Cor Cordium

Original Text: 
Swinburne's Collected Poetical Works, 2 vols. (London: William Heinemann, 1924): I, 831.
2     Hid round with flowers and all the bounty of bloom;
3     O wonderful and perfect heart, for whom
4The lyrist liberty made life a lyre;
5O heavenly heart, at whose most dear desire
8All day thy choral pulses rang full choir;
11          Help us for thy free love's sake to be free,
13     Till very liberty make clean and fair
14          The nursing earth as the sepulchral sea.


1] "Cor Cordium" is the phrase inscribed on Shelley's tomb.
This poem went through several versions. Swinburne wrote William Michael Rossetti on December 2, 1869, "I wrote the other day a sonnet to the Cor Cordium from another point than your admirable one -- a sort of `Ora pro nobis et re publicâ'" and in succeeding letters of December 16, 1869, and August 20, 1870, transcribed the poem as he revised it (The Complete Works of Algernon Charles Swinburne, ed. Sir Edmond Gosse and Thomas James Wise [London: William Heinemann, 1926]: II, 62, 70, 121). For the more important variants, see below. Back to Line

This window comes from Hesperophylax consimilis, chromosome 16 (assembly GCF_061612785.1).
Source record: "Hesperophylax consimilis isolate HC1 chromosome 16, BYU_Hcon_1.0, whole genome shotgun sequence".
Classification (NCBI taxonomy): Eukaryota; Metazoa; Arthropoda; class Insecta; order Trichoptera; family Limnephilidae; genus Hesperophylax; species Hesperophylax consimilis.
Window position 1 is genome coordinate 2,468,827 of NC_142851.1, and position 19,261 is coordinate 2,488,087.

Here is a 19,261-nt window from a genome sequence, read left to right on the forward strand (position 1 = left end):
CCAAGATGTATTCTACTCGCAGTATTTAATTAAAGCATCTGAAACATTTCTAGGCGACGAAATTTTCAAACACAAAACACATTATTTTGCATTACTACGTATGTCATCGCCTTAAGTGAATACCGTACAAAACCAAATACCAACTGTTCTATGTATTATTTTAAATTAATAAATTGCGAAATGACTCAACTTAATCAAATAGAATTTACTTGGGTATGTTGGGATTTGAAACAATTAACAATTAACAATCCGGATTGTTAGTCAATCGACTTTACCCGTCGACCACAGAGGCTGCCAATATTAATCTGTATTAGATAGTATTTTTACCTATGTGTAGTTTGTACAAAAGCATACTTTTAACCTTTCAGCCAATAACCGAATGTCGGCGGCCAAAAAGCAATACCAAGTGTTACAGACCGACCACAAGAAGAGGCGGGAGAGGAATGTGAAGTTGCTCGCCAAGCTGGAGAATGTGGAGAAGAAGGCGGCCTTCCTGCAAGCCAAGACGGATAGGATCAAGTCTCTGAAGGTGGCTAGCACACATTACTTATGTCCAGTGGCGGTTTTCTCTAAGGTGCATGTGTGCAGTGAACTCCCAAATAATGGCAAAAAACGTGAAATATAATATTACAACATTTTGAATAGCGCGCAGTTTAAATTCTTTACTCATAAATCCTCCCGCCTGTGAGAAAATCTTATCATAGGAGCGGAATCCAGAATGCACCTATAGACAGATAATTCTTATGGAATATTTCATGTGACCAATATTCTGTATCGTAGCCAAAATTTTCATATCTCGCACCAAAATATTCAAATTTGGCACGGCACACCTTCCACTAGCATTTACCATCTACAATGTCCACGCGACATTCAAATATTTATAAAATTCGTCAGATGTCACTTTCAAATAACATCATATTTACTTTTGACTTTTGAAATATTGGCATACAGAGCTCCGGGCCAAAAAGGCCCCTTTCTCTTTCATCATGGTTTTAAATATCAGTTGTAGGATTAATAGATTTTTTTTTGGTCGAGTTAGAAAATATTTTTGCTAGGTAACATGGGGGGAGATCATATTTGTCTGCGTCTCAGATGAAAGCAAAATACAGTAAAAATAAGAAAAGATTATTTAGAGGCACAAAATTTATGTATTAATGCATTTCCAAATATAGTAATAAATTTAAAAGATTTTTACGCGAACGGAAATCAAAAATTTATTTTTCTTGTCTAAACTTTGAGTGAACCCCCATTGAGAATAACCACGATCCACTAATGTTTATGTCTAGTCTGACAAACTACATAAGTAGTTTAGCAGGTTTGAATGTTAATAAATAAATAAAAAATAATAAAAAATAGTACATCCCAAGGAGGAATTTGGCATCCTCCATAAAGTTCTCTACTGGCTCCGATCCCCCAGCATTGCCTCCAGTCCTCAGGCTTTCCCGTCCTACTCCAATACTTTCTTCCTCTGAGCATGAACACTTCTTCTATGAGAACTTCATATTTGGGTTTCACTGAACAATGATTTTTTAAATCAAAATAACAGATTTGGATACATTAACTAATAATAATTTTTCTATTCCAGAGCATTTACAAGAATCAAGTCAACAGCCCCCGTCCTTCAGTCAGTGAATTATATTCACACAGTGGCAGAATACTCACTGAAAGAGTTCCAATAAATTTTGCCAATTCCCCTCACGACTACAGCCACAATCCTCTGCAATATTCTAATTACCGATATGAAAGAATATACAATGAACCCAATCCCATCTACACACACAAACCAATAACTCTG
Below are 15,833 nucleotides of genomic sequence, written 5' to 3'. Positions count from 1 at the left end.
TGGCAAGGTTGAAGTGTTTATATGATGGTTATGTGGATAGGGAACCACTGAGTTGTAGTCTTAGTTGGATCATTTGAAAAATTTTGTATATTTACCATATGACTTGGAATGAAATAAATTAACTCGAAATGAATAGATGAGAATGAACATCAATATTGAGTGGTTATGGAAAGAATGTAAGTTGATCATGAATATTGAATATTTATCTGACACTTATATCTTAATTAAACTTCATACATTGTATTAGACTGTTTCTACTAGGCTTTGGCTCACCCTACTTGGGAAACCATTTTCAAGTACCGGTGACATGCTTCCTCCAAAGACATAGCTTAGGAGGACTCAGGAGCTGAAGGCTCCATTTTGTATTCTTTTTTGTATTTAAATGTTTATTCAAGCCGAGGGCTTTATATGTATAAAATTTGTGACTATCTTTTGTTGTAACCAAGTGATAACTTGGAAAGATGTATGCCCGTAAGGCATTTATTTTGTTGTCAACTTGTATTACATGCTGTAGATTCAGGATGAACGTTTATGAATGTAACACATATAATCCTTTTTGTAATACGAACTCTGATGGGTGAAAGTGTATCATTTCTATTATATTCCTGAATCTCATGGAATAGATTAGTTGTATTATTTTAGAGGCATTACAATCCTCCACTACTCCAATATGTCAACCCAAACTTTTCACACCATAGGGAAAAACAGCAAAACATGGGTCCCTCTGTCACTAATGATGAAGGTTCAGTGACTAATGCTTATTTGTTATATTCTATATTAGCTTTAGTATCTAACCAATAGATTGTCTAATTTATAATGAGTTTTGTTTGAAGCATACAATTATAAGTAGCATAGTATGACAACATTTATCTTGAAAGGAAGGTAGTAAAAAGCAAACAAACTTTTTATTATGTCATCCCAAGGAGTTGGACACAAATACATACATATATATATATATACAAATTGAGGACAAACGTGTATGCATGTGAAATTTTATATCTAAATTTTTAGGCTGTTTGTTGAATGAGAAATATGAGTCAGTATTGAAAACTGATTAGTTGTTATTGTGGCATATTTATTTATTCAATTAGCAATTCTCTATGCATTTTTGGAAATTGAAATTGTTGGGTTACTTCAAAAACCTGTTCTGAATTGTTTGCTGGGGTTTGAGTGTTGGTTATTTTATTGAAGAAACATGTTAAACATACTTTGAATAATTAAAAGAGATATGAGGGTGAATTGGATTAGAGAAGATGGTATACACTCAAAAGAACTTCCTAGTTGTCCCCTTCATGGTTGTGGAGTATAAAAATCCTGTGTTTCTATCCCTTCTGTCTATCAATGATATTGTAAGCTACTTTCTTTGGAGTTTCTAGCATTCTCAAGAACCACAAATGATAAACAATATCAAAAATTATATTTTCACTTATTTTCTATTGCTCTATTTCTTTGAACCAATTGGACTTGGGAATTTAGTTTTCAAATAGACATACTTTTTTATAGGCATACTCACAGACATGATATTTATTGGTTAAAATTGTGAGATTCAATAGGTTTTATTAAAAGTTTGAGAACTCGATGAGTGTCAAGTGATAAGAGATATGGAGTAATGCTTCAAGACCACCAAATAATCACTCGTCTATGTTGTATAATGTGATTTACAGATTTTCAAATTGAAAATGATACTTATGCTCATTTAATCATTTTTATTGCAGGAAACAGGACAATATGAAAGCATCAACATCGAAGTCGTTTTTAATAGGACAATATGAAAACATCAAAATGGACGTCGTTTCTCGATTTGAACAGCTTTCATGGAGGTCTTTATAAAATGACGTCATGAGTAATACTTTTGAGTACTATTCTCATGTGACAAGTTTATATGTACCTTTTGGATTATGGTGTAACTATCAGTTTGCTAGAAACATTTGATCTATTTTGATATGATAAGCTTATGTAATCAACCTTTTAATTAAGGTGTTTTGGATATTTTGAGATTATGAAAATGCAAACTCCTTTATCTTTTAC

6] cleft: clove (1869). Back to Line
7] and regent in death's room: in glow of things and gloom (1869). Back to Line
9] Love of loves, holy of holies, light of lights, (1869);
O heart whose hearing blood was running song (1870). Back to Line
10] O sole: And sole (1869). Back to Line
12] for thy strength's sake strong: (1870); righteous for thy rights (1869). Back to Line
Publication Start Year: 
Publication Notes: 
Algernon Charles Swinburne, Songs before Sunrise (London: F. S. Ellis, 1871): 205. end S956 S673 1871a Fisher Rare Book Library (Toronto) end S956 S673 1871b
RPO poem Editors: 
P. F. Morgan
RPO Edition: 
3RP 3.389.